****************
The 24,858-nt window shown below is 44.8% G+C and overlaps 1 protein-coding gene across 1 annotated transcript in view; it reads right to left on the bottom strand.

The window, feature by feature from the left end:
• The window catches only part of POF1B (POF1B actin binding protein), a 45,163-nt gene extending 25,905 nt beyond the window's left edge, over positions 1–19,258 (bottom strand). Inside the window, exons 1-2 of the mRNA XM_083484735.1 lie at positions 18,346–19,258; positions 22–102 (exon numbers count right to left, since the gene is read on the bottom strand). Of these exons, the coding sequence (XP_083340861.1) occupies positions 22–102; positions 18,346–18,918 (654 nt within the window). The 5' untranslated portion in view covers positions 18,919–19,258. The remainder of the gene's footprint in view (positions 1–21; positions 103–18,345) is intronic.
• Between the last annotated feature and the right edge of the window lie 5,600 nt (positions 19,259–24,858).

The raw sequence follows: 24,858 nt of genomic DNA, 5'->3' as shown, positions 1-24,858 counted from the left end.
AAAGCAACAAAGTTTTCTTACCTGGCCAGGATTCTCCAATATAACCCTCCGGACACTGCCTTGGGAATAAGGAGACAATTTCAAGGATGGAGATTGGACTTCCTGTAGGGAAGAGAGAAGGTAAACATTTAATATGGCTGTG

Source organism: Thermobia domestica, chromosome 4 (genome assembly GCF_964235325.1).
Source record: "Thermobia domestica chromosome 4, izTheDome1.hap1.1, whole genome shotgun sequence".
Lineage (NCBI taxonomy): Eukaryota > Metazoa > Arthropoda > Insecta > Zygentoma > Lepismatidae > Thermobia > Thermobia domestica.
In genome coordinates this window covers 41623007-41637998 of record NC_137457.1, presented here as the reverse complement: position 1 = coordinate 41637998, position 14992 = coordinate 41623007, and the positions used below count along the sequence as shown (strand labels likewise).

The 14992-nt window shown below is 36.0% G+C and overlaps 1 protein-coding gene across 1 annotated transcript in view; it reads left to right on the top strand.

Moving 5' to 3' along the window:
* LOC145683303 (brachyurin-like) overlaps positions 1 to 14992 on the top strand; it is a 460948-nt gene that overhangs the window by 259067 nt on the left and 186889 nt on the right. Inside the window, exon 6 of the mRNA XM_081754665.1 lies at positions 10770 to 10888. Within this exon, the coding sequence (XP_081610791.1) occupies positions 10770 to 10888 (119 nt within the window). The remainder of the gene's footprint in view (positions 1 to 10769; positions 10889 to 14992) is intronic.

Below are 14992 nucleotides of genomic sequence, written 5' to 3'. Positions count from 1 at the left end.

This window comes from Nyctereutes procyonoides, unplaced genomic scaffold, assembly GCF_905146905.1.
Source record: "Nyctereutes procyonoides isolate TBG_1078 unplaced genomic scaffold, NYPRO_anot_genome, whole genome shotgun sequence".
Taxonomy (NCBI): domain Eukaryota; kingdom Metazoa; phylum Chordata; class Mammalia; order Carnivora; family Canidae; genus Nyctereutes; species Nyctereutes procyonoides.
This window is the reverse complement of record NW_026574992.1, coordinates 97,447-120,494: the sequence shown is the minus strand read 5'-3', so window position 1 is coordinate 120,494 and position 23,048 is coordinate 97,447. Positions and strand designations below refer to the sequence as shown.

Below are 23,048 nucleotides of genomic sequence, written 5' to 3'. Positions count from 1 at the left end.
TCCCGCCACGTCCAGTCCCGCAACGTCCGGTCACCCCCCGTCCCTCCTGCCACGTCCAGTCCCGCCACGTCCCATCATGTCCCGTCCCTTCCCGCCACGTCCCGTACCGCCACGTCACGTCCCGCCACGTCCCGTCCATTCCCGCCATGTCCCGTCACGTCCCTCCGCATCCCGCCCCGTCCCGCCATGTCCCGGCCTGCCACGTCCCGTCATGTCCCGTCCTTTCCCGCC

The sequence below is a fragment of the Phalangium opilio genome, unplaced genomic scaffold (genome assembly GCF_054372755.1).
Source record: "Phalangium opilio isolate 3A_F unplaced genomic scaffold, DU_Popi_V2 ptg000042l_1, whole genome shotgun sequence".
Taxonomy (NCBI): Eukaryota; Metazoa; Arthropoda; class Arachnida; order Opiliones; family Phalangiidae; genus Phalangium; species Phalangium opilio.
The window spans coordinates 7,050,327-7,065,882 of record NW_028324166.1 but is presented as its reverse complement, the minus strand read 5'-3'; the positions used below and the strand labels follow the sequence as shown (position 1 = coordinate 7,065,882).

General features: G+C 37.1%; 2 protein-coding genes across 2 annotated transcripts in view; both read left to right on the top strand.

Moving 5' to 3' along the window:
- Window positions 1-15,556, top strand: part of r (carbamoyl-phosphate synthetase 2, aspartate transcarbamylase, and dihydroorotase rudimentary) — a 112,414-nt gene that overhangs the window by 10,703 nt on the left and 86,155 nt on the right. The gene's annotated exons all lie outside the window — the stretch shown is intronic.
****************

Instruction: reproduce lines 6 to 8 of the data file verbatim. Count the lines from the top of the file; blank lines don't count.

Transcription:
AAAGCAACAAAGTTTTCTTACCTGGCCAGGATTCTCCAATATAACCCTCCGGACACTGCCTTGGGAATAAGGAGACAATTTCAAGGATGGAGATTGGACTTCCTGTAGGGAAGAGAGAAGGTAAACATTTAATATGGCTGTG

Source organism: Thermobia domestica, chromosome 4 (genome assembly GCF_964235325.1).
Source record: "Thermobia domestica chromosome 4, izTheDome1.hap1.1, whole genome shotgun sequence".